As some of my readers know, I used to be a wannabe Politburo watcher and specialist on Soviet strategy and weapons systems.
There are some times when I wish the late Andrei Gromyko, former Soviet Minister of Foreign Affairs and Politburo member, was around to give lessons in just saying “No.” He is remembered semi-fondly by historians as “Mr. Nyet.”
Some of our leading Democratic voices, Rahm Emanuel the latest, seem to have to dissemble every time the subject of the Iraq War comes up — particularly on whether the respective politico would have supported the war given knowledge today that there were no weapons of mass destruction in Saddam Hussein’s control.
Here is what Emanuel said on Tim Russert’s Meet the Press last weekend (you can actually watch the segment here):
MR. RUSSERT: You voted–you said you would have voted for the war if you had been in Congress.
MR. RUSSERT: Now, knowing that are no weapons of mass destruction, would you still have cast that vote?
REP. EMANUEL: Well, you could have done — well, as you know, I didn’t vote for it. I still believe that getting rid of Saddam Hussein was the right thing to do, OK? But how you go about it and how you execute that war is the problems we face today.
MR. RUSSERT: So even knowing there are no weapons of mass destruction, you would still vote to go into Iraq?
REP. EMANUEL: You can make — you could have made it a case that Saddam Hussein was a threat, and what you could have done also, Tim, is worked with other countries, go through the U.N., take the time to do it. Again, the problems with our troops and the country today faces in Iraq isn’t about whether we should or should not have gone to war, whether we should or should not have removed Saddam Hussein, it’s how they have pursued this war, the lack of planning, the lack of processing, thinking about there was no plan, as you know, for after we removed Saddam Hussein, what would you do. There was no plan for — as you know, before war, you had to have an exit strategy. One has not even been annunciated. There’s been a presumption that we were going to be greeted as liberators. There was a presumption this would be quick and easy, and then we can turn the country over. None of that has been laid out, and that has to do with the competency and the planning that goes in, and they did not have a plan for the day after “hostilities ended.”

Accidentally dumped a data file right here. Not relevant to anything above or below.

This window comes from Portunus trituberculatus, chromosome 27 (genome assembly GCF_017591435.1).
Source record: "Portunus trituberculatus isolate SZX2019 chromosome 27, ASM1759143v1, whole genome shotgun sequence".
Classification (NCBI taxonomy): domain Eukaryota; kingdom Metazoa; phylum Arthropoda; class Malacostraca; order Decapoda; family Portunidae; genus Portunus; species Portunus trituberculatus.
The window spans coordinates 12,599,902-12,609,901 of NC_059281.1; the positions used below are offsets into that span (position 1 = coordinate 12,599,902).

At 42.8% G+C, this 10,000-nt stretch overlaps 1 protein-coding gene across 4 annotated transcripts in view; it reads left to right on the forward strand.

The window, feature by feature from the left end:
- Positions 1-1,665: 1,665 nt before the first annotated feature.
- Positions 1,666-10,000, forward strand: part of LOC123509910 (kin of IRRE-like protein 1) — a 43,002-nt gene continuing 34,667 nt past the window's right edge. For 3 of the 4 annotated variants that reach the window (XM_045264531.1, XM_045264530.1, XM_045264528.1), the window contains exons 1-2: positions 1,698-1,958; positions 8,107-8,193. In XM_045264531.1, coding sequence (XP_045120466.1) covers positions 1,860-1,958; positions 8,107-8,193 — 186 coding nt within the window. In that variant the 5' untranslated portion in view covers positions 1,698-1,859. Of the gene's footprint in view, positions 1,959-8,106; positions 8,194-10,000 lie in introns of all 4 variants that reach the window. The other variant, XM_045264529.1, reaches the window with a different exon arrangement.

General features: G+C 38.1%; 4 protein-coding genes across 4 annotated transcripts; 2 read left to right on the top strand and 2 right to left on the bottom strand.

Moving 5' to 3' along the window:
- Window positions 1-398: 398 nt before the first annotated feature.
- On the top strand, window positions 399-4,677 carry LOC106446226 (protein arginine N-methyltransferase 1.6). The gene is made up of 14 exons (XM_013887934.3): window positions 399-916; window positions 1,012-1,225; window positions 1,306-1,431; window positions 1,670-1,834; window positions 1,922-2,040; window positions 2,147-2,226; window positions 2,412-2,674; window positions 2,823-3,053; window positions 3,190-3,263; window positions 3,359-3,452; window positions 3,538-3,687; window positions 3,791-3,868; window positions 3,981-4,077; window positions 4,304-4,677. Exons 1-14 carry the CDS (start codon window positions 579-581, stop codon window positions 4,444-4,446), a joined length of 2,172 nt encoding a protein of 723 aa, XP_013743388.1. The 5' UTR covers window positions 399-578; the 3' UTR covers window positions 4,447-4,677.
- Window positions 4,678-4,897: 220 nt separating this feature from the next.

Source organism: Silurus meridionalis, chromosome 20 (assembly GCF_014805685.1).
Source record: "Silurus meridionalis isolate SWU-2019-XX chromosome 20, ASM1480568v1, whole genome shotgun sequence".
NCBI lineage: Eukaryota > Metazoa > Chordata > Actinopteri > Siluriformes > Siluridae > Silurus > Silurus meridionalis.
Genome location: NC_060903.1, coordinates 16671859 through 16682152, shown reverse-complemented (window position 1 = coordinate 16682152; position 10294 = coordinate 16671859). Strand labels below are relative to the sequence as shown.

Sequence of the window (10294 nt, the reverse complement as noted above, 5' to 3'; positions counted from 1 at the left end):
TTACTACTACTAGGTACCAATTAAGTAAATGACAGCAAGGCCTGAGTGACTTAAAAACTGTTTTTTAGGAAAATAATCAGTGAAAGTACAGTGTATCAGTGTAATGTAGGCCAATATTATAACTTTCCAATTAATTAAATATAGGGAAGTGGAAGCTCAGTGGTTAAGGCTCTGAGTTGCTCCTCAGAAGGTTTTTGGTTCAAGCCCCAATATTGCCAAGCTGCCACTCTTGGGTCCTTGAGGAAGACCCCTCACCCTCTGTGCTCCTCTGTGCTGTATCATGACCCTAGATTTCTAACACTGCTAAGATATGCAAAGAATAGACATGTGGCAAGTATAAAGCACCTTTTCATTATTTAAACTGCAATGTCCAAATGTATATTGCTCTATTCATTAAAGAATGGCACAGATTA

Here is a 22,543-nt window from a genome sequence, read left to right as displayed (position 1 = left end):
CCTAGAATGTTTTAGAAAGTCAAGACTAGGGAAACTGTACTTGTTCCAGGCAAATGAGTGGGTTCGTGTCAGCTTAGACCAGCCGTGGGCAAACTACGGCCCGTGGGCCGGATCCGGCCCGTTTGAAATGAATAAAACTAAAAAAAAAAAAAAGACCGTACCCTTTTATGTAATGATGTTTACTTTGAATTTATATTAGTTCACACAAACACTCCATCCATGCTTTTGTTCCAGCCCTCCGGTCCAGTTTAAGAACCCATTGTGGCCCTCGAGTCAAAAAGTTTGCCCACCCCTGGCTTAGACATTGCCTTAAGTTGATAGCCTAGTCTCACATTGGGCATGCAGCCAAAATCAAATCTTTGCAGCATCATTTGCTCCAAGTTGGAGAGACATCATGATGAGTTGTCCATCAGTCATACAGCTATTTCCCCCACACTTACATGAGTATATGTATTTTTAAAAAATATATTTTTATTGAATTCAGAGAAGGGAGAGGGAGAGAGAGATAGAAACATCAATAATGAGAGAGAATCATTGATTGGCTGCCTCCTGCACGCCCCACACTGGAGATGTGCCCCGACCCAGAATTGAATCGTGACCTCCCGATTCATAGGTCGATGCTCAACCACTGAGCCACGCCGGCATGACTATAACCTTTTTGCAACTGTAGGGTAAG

MR. RUSSERT: This is the way Democrats are talking in 2005. But back when they were voting for the war, and three-fourths of both houses of Congress voted to authorize the president to go to war, as a candidate you said you would.

Note to Rahm:
Rahm, the Iraq War — whether one adored or detested Saddam Hussein — was a reckless gamble by the United States that has punctured the mystique of American power in the world and shown our would-be enemies our limits, financial and military. The right answer is that this battle with Hussein, which was distinct from the real-and-present-danger posed by bin Laden and al Qaeda, should have been pursued when the strategic circumstances before, during and after an Iraq-focused military effort were clearly and overwhelmingly in our favor.
That assessment of interest was never clearly calculated by the Bush administation and support from Congress was blind. Knee-jerk, emotional impulses drove us into this mess in Iraq with little accountability (yet) for those neoconservatives and their followers who led us into this quagmire.
How could you say you would not produce a different decision?
Here is what I wrote when John Kerry dissembled in similar fashion. I should really acknowledge that you and Kerry did not dissemble. You fairly clearly acknowledge that you follow Bush’s logic and support his ultimate decision — and would have done the same even when informed with empirical information that would least most rational beings to change course.
This “Zell Miller Light” strategy seems problematic to me if this is the way you hope to get more Democrats elected as the new head of the Democratic Congressional Campaign Committee.
I think you are brilliant, by the way — one of the very smartest Members of Congress in fact. But in the spirit of a “fair and balanced” critique, I hope you’ll consider this alternative take on your position.
For those of you interested in more commentary on this, Arianna Huffington addresses Rahm Emanuel’s comments as well and makes some broader suggestions regarding our engagement in Iraq.
Can we organize some “Just Say No” practice sessions?
— Steve Clemons